The story wasn’t exciting; I think that’s the most relevant criticism that I can levy against it. I can’t fault its structure, but I have to say that it was somewhat staid. After all, a mirror that can recreate real objects? It’s just my opinion, and I could be off-base, but I just found this a tad dull. It fell somewhat short of delivering a punchy and entertaining short story, which is what an anthology is supposed to do.

I found it vague in terms of resolution. After all, leaving what happened to all the reflections afterwards to the very last frame understated the story resolution. Also. the mirror’s sentience was only hypothesized, yet the last frame indicates that the mirror did resolve all the duplicates which confirms its sentience and demands a greater response than simply leaving it alone with a BEWARE sign on the front lawn. I’ve read and re-read the story over and over and I’m still stuck with the same opinion: this story left me with a sense of dissatisfaction.

However, I found the artwork satisfactory. I am not overly familiar with Caspar Wijngaard’s work so this was a first introduction to me. It was serviceable and solid and I can’t criticize it too much other than more detail to the backgrounds would be appreciated. It delivered a solid presentation of the story and that’s what art is supposed to do.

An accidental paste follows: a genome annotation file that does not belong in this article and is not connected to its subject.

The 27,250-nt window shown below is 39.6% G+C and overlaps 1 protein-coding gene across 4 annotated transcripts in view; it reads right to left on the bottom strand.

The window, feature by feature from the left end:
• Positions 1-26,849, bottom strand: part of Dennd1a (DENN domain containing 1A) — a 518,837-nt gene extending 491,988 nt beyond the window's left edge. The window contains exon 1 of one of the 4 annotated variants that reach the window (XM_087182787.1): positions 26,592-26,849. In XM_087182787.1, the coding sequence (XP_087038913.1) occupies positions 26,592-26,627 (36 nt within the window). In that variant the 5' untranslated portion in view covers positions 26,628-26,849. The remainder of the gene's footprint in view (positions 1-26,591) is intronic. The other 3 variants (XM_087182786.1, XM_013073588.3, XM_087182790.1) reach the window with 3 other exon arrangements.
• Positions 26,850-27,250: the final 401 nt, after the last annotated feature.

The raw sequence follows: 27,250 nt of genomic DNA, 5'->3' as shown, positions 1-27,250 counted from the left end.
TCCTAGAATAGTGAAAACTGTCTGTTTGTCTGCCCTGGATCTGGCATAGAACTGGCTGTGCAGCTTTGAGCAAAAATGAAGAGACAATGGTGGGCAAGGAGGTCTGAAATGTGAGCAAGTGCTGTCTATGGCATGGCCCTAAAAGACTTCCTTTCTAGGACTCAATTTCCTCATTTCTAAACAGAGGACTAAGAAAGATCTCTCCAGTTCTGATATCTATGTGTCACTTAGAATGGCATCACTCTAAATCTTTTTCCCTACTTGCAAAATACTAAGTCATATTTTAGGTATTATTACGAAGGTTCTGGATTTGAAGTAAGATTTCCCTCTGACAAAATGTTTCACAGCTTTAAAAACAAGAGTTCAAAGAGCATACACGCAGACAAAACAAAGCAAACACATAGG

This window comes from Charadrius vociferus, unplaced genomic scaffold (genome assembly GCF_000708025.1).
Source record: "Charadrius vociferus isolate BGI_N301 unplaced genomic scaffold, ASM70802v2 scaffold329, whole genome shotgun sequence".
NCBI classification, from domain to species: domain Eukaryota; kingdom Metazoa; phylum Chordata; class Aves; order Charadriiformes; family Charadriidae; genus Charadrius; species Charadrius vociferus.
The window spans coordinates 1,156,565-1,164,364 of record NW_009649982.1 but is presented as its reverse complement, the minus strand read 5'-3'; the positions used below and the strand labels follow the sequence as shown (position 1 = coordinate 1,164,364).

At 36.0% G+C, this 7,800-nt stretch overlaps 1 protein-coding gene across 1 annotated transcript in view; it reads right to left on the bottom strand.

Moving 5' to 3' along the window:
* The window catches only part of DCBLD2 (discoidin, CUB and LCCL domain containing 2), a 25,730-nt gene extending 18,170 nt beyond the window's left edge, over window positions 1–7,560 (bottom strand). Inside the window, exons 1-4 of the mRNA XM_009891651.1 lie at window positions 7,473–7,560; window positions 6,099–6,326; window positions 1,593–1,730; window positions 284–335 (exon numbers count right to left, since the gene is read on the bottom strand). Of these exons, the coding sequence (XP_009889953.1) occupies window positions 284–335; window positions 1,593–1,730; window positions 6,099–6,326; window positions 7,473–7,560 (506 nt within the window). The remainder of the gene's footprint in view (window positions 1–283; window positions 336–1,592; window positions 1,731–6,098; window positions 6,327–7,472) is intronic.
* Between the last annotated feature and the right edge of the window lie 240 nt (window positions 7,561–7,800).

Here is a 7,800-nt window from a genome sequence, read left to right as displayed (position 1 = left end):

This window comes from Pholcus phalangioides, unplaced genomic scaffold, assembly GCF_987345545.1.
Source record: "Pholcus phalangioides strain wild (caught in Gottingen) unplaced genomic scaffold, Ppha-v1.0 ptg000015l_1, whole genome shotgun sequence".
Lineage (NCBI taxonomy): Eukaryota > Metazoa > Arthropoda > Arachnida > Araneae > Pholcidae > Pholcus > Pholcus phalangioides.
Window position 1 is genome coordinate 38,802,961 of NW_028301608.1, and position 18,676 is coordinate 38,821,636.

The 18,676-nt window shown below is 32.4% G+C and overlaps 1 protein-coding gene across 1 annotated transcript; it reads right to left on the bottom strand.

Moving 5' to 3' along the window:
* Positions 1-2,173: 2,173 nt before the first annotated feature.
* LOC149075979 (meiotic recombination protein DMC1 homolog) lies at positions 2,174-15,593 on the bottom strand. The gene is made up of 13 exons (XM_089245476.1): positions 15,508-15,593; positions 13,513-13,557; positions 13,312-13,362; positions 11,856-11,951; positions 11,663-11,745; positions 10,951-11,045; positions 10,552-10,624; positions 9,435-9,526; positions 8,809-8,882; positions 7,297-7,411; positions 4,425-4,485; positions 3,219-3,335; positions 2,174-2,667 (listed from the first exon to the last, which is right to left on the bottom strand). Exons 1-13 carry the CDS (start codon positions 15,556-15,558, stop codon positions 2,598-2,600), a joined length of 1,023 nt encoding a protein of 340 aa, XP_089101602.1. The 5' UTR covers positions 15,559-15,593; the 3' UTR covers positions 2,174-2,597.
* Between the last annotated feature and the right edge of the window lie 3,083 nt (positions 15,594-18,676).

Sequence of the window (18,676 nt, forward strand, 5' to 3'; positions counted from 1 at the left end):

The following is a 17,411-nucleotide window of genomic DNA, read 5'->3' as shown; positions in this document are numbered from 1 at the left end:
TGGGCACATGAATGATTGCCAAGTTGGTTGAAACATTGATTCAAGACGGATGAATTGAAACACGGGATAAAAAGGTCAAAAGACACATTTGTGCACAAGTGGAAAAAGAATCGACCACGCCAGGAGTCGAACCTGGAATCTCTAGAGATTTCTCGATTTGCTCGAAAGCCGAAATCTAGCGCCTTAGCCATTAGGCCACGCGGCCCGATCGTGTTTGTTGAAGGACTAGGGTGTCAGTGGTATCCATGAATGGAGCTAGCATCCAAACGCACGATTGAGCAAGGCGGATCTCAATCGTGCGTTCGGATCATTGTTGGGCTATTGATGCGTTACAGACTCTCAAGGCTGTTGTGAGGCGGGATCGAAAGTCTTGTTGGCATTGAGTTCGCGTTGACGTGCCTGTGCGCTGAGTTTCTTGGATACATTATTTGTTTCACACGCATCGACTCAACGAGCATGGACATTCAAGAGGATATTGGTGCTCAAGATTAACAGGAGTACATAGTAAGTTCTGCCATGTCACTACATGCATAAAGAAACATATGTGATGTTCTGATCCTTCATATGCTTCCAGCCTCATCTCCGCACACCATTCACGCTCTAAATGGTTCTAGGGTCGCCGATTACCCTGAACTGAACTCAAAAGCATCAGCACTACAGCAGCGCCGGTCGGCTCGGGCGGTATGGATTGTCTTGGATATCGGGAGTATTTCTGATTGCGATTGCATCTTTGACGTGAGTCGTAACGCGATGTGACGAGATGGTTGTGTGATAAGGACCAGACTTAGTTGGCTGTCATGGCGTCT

• Turning our attention to the covers, I have to say that I was extremely fond of the subscription cover by Cat Staggs (center), featuring a stylized depiction of Archer, Porthos, and a Suliban foe. It was dynamic and had a 1980’s flair reminiscent of a restrained Bill Sienkiewicz that I found extremely palatable. I enjoyed this cover immensely and wish they would have stuck with this one for all three variants.
  • I found the regular cover by Zachary Baldus (left) was a little too faded and imprecise. When you also consider that it really didn’t have anything to do with the interior story, I found that to be a little misleading as well. The bridge crew of the USS Enterprise firing phasers into what looks like a fog was a little vague. At least, that’s my opinion.
  • The retailer incentive cover is a photograph of Scott Bakula playing Captain Archer. While Bakula is a perfect choice for this role, I just am not a fan of photographs on a comic cover. I’d love to get the rationale for this choice, but I’m guessing it’s just a reflection of how good-looking Scott Bakula is in relation to the rest of us! It’s a good cover, but it’s not a good comic cover.

I’ve mentioned this in the past, but Waypoint is still growing. Anthology series are rare but they used to be very popular in the 70’s and 80’s. I think it’s admirable that IDW is resurrecting the tradition which makes this a book that I feel very invested in.

I want this to succeed, not just because of its Trek nature but because of the classic format. It’s getting better, and just like Enterprise, it’ll find its stride.